The SESTAT data system integrates data from three NCSES surveys—the Survey of Doctorate Recipients (SDR), the National Survey of College Graduates, and the National Survey of Recent College Graduates (NSRCG). The integration of the SESTAT surveys requires complementary samples, target populations, and reference periods; matching survey questions, procedures, and field definitions; and weighting adjustments for overlapping populations.
The surveys provide data on educational background, employment status, occupation, and demographic characteristics. These surveys are of individuals and currently combine to include over 112,000 respondents representing a population of about 26.9 million scientists and engineers, including people trained in S&E or S&E-related fields or working in S&E or S&E-related occupations. Each of the three surveys that contribute to the SESTAT data system collects new data every 2 years.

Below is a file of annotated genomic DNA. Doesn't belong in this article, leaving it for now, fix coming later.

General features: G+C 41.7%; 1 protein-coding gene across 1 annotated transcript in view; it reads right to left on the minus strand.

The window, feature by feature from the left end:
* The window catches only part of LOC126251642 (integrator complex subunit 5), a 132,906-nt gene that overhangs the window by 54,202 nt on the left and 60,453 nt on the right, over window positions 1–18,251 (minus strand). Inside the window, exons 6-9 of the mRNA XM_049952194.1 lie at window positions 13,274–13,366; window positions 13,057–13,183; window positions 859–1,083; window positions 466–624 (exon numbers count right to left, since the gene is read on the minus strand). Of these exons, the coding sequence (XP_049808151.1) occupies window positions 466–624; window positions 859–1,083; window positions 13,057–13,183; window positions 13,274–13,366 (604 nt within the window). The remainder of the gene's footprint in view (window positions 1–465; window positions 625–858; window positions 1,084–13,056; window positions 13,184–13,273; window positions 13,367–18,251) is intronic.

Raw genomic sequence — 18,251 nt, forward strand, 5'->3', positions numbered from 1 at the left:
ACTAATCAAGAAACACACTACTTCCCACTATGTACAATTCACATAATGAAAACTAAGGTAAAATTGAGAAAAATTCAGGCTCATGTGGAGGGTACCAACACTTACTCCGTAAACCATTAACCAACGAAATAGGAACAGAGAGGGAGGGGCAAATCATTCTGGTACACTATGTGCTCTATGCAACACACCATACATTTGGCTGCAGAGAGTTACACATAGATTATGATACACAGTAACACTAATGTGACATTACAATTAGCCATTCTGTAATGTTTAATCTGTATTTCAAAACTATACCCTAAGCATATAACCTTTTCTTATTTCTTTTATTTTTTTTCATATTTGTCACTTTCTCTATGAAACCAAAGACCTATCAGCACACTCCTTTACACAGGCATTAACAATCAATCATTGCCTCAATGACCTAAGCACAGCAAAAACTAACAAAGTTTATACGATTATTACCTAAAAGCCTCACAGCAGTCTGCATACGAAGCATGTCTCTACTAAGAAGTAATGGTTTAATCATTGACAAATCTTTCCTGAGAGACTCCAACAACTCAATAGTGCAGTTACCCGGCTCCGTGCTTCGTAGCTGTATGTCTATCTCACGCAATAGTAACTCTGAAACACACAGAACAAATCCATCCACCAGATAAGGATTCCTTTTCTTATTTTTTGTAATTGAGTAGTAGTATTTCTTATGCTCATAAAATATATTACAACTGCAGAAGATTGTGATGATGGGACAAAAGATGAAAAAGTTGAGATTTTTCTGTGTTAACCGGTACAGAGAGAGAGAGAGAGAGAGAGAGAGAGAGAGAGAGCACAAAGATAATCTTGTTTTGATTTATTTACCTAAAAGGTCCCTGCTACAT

SESTAT defines scientists and engineers as residents of the United States, Puerto Rico, or another U.S. territory with a baccalaureate degree or higher who, as of the study's reference week of 1 October 2010, were not institutionalized, were age 75 or younger, and were either educated as or working as a scientist or engineer. A baccalaureate or higher degree is a bachelor's, master's, doctoral, or professional degree. To meet the scientist or engineer definition, the U.S. resident had to (1) have at least one baccalaureate or higher degree in an S&E or S&E-related field or (2) as of 1 October 2010, have a baccalaureate or higher degree in a non-S&E field but work in an S&E or S&E-related occupation. Some elements of SESTAT's desired target population were not included within the target populations of any of the three SESTAT component surveys. S&E or S&E-related personnel missing from the survey frames in 2010 are primarily foreign-educated scientists and engineers who came to the United States after 1 January 2009 and people with non-S&E degrees who took S&E or S&E-related jobs after 1 October 2010.